Thursday, 27 January 2011

White Matter and (Trans)Sexual Differentiation

From New Scientist:
Transsexual differences caught on brain scan

Antonio Guillamon's team at the National University of Distance Education in Madrid, Spain, think they have found a better way to spot a transsexual brain. In a study due to be published next month, the team ran MRI scans on the brains of 18 female-to-male transsexual people who'd had no treatment and compared them with those of 24 males and 19 females.

They found significant differences between male and female brains in four regions of white matter – and the female-to-male transsexual people had white matter in these regions that resembled a male brain (Journal of Psychiatric Research, DOI: 10.1016/j.jpsychires.2010.05.006). "It's the first time it has been shown that the brains of female-to-male transsexual people are masculinised," Guillamon says.

In a separate study, the team used the same technique to compare white matter in 18 male-to-female transsexual people with that in 19 males and 19 females. Surprisingly, in each transsexual person's brain the structure of the white matter in the four regions was halfway between that of the males and females (Journal of Psychiatric Research, DOI: 10.1016/j.jpsychires.2010.11.007). "Their brains are not completely masculinised and not completely feminised, but they still feel female," says Guillamon.

The articles are:

White matter microstructure in female to male transsexuals before cross-sex hormonal treatment. A diffusion tensor imaging study Rametti et al Journal of Psychiatric Research, Volume 45, Issue 2, February 2011, Pages 199-204

- which I've blogged about before, and

The microstructure of white matter in male to female transsexuals before cross-sex hormonal treatment. A DTI study Rametti et al Journal of Psychiatric Research, In Press, Corrected Proof, Available online 30 December 2010
MtF transsexuals differed from both male and female controls bilaterally in the superior longitudinal fasciculus, the right anterior cingulum, the right forceps minor, and the right corticospinal tract.
Our results show that the white matter microstructure pattern in untreated MtF transsexuals falls halfway between the pattern of male and female controls. The nature of these differences suggests that some fasciculi do not complete the masculinization process in MtF transsexuals during brain development.

While we're on the subject, another good article.

Sexual differentiation of the human brain in relation to gender identity and sexual orientation, Savic et al Progress in Brain Research, Volume 186, 2010, Pages 41-62 (Chapter 4)
There is a vast array of factors that may lead to gender problems (Table 1). Twin and family research has shown that genetic factors play a part ([Coolidge et al., 2002], [Gómez-Gil et al., 2010a], [Hare et al., 2009] and [van Beijsterveldt et al., 2006]). Rare chromosomal abnormalities may lead to transsexuality (Hengstschläger et al., 2003) and it was found that polymorphisms of the genes for ERα and ERβ, AR repeat length polymorphism and polymorphisms in the aromatase or CYP17 gene also produced an increased risk ([Bentz et al., 2008], [Hare et al., 2009] and [Henningsson et al., 2005]).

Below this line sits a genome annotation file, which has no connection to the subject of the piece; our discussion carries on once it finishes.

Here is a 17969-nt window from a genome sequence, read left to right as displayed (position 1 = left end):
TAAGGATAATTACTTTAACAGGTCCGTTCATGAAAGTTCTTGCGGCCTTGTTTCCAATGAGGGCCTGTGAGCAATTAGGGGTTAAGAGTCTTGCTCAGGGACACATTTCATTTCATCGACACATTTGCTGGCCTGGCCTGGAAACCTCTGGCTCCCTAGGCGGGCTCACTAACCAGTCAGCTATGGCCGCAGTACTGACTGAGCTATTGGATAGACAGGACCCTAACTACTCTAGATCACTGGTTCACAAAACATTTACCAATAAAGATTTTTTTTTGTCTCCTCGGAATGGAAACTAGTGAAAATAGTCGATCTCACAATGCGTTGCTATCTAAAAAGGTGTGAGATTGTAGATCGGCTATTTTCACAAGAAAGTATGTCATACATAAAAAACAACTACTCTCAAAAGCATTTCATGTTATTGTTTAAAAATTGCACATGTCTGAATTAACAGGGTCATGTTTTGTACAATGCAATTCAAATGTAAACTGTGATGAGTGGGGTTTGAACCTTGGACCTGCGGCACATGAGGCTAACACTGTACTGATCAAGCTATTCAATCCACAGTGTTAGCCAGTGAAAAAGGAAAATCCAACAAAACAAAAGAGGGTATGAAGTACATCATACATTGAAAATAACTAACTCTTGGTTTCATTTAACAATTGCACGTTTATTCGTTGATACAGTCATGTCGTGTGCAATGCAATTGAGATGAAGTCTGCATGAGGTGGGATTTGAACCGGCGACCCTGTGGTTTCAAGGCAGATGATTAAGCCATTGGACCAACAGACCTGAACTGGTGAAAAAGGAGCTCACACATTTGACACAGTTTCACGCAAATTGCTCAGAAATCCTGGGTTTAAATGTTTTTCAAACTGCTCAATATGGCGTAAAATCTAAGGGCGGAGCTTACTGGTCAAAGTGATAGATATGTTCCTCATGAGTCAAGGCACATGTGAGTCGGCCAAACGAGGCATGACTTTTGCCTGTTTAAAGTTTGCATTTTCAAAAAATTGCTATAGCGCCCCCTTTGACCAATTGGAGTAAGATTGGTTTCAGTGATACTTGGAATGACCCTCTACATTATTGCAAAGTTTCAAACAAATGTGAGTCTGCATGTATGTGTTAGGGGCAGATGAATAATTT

Abnormal hormone levels during early development may play a role, as suggested by the high frequency of polycystic ovaries, oligomenorrhea and amenorrhea in female-to-male (FtM) transsexuals. This observation suggests early intrauterine exposure of the female fetus to abnormally high levels of testosterone (Padmanabhan et al., 2005 V. Padmanabhan, M. Manikkam, S. Recabarren and D. Foster, Prenatal testosterone excess programs reproductive and metabolic dysfunction in the female, Molecular and Cellular Endocrinology 246 (2005), pp. 165–174.Padmanabhan et al., 2005). A recent study did not confirm a significantly increased prevalence of polycystic ovary syndrome. However, there was a significantly higher prevalence of hyperandrogynism in FtM transsexuals, also indicating the possible involvement of high testosterone levels in transsexuality (Mueller et al., 2008). A girl with congenital adrenal hyperplasia (CAH), who has been exposed to extreme levels of testosterone in utero, will also have an increased chance of becoming transsexual. Although the likelihood of transsexuality developing in such cases is 300–1000 higher than normal, the risk for transsexuality in CAH is still only 1–3% (Zucker et al., 1996), whereas the probability of serious gender problems is 5.2% (Dessens et al., 2005). The consensus is, therefore, that girls with CAH should be raised as girls, even when they are masculinized (Hughes et al., 2006).

Epileptic women who were given phenobarbital or diphantoin during pregnancy also have an increased risk of giving birth to a transsexual child. Both these substances change the metabolism of the sex hormones and can act on the sexual differentiation of the child’s brain. In a group of 243 women who had been exposed to such substances during pregnancy, Dessens et al. (1999) found three transsexual children and a few others with less radical gender problems; these are relatively high rates for such a rare condition. On the “DES” (diethylstilbestrol, an estrogen-like substance—see later) children’s website they claimed that transsexuality occurs in 35.5% and a gender problem in 14% of the DES cases (links [Gender Identity Research and Education Society] and [DES Sons’ International Research] webpages). This is alarming, but needs, of course, to be confirmed in a formal study. There are no indications that postnatal social factors could be responsible for the occurrence of transsexuality (Cohen-Kettenis et al., 1998).
And rather a lot more.

We're now no longer answering the question "is cross-sexed neuro-anatomy causal of transsexuality?", we're identifying exactly which bits of the brain are affected, to what degree, and with what effects.

No comments: